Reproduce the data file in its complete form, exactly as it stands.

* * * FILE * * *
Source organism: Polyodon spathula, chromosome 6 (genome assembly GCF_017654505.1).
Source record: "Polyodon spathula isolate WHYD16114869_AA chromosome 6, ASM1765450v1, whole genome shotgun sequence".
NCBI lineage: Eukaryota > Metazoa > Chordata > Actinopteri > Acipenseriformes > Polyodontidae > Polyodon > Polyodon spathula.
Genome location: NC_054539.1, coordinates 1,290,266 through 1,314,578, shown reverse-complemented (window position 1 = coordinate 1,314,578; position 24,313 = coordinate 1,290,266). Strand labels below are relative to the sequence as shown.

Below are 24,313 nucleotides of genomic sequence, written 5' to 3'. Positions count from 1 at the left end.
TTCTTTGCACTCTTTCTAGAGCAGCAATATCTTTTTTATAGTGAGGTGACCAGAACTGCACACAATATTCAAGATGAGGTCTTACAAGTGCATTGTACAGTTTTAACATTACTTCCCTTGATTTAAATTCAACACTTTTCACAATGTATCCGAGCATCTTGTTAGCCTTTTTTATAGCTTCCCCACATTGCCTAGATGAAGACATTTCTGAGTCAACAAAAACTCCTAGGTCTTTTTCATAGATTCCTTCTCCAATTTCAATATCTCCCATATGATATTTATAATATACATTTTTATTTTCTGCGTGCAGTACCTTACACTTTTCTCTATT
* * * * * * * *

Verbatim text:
Source organism: Polyodon spathula, chromosome 6 (genome assembly GCF_017654505.1).
Source record: "Polyodon spathula isolate WHYD16114869_AA chromosome 6, ASM1765450v1, whole genome shotgun sequence".
NCBI lineage: Eukaryota > Metazoa > Chordata > Actinopteri > Acipenseriformes > Polyodontidae > Polyodon > Polyodon spathula.
Genome location: NC_054539.1, coordinates 1,290,266 through 1,314,578, shown reverse-complemented (window position 1 = coordinate 1,314,578; position 24,313 = coordinate 1,290,266). Strand labels below are relative to the sequence as shown.

Below are 24,313 nucleotides of genomic sequence, written 5' to 3'. Positions count from 1 at the left end.
TTCTTTGCACTCTTTCTAGAGCAGCAATATCTTTTTTATAGTGAGGTGACCAGAACTGCACACAATATTCAAGATGAGGTCTTACAAGTGCATTGTACAGTTTTAACATTACTTCCCTTGATTTAAATTCAACACTTTTCACAATGTATCCGAGCATCTTGTTAGCCTTTTTTATAGCTTCCCCACATTGCCTAGATGAAGACATTTCTGAGTCAACAAAAACTCCTAGGTCTTTTTCATAGATTCCTTCTCCAATTTCAATATCTCCCATATGATATTTATAATATACATTTTTATTTTCTGCGTGCAGTACCTTACACTTTTCTCTATT